The newly-proposed Federal Information Security Amendments Act has been accepted by the Oversight Committee and will now go before the entire House for approval.
As the details become clear, the amendments would mean new responsibilities for federal agencies and increased monitoring of both government and private sector resources. Each agency would be required to designate a Chief Information Security Officer (CISO) charged with implementing the new policies, overseeing training and responding to incidents. The bill also establishes a Federal Information Security Incident Center to help agencies competently respond to successful intrusions (a resource noticeably lacking in the current paradigm). The major shift in policy would draw agencies away from the current compliance mindset and “checklist” methodology. But as defense contractors and private industries (deemed “critical infrastructure”) are drawn into new plans for increased monitoring, what are the implications to privacy?
While some initiatives to expand information sharing have been targeted by organizations like the EFF as vague and intrusive, there continue to be voices in congress that would lump FISMA reform in with increased federal monitoring of private telecom assets. However, the most recent executive order addressing information sharing in the private sector makes some improvements over past legislation. Primarily, it redirects information downstream. Federal agencies would be encouraged to share with companies the information they gather on new malware and persistent threats. Additionally, an executive order by nature can only act within its existing power, meaning the newest order cannot exempt companies from privacy statues, or let the government collect new information. Still, we can expect any bill (new or otherwise) seeking to expand (or capitalize on) these directives to tow the line on privacy.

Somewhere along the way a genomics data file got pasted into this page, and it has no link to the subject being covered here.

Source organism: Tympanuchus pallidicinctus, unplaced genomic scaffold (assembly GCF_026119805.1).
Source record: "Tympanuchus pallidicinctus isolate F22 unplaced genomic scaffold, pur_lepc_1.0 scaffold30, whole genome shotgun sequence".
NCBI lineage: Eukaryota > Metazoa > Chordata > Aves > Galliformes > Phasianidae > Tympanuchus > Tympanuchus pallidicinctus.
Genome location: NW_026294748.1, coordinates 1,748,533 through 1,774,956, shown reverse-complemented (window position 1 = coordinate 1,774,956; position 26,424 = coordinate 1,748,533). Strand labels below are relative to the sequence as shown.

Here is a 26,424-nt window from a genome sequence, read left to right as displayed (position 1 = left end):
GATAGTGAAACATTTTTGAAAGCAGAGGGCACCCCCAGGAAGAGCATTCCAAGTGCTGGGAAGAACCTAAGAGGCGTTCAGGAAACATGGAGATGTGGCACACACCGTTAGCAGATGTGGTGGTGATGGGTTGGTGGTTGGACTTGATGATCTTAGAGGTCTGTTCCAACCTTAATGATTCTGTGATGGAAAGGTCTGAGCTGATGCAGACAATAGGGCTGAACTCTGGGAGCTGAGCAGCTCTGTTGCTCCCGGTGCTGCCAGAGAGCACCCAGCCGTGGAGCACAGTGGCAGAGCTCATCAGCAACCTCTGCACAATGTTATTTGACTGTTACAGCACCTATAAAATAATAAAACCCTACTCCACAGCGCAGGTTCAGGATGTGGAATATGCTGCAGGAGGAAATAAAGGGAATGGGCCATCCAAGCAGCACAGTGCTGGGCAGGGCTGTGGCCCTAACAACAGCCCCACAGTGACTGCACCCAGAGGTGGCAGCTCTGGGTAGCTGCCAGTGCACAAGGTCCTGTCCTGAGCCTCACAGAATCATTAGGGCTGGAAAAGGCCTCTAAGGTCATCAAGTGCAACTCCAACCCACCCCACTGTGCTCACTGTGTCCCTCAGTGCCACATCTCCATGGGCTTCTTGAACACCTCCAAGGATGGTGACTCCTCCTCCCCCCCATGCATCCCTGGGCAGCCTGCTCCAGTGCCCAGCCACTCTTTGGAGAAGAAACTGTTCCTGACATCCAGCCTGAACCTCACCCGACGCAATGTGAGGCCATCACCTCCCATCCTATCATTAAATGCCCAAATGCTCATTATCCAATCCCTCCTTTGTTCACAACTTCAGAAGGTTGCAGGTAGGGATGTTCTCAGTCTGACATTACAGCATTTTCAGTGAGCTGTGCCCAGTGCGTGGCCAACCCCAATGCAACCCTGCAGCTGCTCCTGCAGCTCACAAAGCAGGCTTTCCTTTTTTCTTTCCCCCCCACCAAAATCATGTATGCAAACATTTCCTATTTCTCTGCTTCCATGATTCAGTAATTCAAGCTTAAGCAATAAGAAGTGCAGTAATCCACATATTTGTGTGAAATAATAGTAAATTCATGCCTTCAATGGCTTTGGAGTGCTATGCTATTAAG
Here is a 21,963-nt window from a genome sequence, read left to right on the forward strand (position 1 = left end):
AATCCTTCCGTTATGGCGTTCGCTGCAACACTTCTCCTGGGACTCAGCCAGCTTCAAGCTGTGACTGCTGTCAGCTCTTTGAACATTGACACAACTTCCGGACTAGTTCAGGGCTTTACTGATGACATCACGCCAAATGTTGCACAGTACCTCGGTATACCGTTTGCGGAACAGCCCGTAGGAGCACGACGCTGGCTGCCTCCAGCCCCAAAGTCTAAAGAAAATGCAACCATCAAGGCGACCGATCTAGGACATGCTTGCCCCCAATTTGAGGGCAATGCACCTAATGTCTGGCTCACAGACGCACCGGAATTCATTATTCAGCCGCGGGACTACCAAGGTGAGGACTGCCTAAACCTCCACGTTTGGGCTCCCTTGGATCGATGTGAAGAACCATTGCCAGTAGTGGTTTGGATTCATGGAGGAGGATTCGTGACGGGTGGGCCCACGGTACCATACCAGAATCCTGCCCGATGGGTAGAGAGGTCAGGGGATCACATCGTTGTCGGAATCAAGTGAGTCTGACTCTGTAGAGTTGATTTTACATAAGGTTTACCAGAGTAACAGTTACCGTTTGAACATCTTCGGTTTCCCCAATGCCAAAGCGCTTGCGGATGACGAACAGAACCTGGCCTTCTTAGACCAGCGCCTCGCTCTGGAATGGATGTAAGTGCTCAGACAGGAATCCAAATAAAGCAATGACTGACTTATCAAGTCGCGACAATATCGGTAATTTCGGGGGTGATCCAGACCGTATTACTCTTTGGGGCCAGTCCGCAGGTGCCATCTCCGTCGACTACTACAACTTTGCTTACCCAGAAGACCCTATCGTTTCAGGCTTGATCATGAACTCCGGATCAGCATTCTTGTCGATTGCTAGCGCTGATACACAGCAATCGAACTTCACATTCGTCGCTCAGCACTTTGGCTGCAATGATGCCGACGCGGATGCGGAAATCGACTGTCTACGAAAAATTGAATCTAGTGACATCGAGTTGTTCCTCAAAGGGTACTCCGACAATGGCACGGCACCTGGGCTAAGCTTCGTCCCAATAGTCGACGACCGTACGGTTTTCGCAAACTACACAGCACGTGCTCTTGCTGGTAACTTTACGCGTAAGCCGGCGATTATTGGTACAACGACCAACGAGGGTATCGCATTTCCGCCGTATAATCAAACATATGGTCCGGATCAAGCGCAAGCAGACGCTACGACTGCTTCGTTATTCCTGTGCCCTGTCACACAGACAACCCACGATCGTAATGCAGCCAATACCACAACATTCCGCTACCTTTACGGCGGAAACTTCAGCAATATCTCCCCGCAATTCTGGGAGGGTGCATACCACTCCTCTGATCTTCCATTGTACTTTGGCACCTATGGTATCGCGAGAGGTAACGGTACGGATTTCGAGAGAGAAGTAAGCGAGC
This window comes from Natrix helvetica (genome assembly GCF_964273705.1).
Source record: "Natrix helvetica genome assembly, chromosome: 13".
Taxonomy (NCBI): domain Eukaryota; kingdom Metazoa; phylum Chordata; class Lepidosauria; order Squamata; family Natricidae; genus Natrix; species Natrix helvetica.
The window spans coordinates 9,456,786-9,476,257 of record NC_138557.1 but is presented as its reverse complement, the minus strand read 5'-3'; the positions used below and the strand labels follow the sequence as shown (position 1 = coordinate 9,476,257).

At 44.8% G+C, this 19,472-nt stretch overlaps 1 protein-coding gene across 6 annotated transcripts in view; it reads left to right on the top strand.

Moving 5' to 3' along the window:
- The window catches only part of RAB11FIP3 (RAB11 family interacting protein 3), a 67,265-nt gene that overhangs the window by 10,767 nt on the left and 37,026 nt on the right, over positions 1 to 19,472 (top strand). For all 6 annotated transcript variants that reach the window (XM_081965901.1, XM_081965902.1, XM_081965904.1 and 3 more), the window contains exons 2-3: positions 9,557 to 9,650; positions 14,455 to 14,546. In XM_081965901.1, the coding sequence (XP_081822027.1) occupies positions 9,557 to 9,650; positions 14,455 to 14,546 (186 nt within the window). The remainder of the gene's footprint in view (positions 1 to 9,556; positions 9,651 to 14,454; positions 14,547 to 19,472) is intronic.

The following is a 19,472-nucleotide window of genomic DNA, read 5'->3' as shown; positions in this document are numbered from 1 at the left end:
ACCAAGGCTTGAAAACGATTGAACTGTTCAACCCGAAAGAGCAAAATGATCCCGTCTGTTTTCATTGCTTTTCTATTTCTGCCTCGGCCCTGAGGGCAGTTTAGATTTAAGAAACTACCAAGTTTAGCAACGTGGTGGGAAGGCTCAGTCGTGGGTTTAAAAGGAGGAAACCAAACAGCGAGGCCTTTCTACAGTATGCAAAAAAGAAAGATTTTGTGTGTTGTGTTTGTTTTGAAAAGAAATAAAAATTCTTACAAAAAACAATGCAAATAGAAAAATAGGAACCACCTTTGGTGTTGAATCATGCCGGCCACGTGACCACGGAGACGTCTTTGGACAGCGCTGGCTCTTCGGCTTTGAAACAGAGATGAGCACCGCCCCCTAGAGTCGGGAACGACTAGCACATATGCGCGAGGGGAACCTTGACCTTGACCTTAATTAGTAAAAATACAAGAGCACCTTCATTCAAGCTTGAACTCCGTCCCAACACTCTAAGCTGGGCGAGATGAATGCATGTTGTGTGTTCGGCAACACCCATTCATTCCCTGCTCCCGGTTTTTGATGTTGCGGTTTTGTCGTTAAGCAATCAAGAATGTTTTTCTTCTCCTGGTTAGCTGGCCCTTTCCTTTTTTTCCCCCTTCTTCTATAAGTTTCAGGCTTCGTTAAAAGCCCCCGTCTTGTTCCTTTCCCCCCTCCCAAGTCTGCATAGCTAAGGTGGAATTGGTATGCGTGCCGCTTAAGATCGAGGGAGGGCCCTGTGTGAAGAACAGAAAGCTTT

As FISMA reform exists today, it outlines positive steps for federal agencies and addresses previous neglected areas in their cyber-defense posture. But advocates of domestic surveillance are always waiting in the wings. And while “cyber threats” have replaced “international terrorism” as the chief obstacle to national security, one thing hasn’t changed: abstract threats are still being tested as justification for eroding civil liberties. It remains to be seen whether these beneficial cyber-security directives will escape the House unadulterated.
What changes to you think might come into play as the bill traverses the House? Let us know in the comments below.